Hauerwas, by Nicholas M. Healy

Reading Nicholas Healy’s book on Stanley Hauerwas’s work re­minded me of Karl Barth’s words about what it takes to read a theologian well enough to offer critique. According to John Godsey, Barth warned students reading Friedrich Schleiermacher’s great work The Christian Faith to hold back criticism. “Your first obligation is to read Schleiermacher himself and come to understand him from the inside; only then do you have a right to criticize him.”

To read a theologian from the inside does not mean that the reader has to do all the work. Barth provided practical guidance for his students, and Barth himself has been the focus of many searching attempts to read his Church Dogmatics. In particular, I find George Hunsinger’s book How to Read Karl Barth to be an exemplary model of what it means to provide a reader’s guide to the work of a particular theologian. By describing the interacting motifs that readers will encounter, Hunsinger helpfully exhibits the shape of Barth’s theology. Such books provide sufficient orientation to enable readers to move forward in their quest to understand what the theologian has to say.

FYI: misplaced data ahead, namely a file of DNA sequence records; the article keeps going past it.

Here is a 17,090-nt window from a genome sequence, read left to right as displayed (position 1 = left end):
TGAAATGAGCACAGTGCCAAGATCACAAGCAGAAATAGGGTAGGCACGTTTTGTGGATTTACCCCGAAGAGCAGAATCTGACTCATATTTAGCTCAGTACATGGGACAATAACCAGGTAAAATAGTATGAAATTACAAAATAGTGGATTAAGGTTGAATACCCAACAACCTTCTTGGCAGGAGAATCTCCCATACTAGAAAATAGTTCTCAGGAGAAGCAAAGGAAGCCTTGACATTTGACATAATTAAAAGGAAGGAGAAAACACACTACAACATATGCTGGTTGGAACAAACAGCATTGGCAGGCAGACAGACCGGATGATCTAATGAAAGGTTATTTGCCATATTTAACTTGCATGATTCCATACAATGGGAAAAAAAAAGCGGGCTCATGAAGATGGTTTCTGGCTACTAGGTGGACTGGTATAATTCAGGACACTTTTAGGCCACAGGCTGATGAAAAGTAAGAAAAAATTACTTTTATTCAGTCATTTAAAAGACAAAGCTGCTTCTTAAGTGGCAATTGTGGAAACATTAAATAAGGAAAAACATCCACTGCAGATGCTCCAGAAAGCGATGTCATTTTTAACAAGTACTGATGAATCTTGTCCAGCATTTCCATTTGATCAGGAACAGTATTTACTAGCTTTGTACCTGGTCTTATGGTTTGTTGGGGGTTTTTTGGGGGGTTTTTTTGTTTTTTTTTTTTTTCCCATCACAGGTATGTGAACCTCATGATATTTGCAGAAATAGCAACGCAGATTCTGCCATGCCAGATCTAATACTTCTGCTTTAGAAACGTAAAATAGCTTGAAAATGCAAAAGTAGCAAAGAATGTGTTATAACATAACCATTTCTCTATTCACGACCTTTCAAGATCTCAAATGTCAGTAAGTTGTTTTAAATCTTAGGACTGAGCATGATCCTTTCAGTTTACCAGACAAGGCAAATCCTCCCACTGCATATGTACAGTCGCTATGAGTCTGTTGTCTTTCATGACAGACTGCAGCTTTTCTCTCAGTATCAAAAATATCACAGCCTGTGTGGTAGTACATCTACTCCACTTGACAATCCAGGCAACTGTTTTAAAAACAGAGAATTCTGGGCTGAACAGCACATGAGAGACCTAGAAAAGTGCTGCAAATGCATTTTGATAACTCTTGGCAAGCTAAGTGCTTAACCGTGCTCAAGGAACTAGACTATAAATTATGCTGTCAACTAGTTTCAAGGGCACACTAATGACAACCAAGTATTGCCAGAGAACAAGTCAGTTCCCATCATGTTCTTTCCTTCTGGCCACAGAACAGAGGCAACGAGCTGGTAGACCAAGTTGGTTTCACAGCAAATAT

Hauerwas’s works challenge readers for several reasons. He has published more than 40 books, including his most recent, Approaching the End. Very few people have read all that Hauerwas has written, and despite his recent retirement from Duke Divinity School, he continues to write essays and books. Furthermore, Hauerwas does not approach the theological task in a systematic way. As a result, many of his essays in theological ethics remain deliberately unfinished. Finally, reading Hauerwas is hard work because his readers frequently discover authors, texts, and arguments that they did not know existed.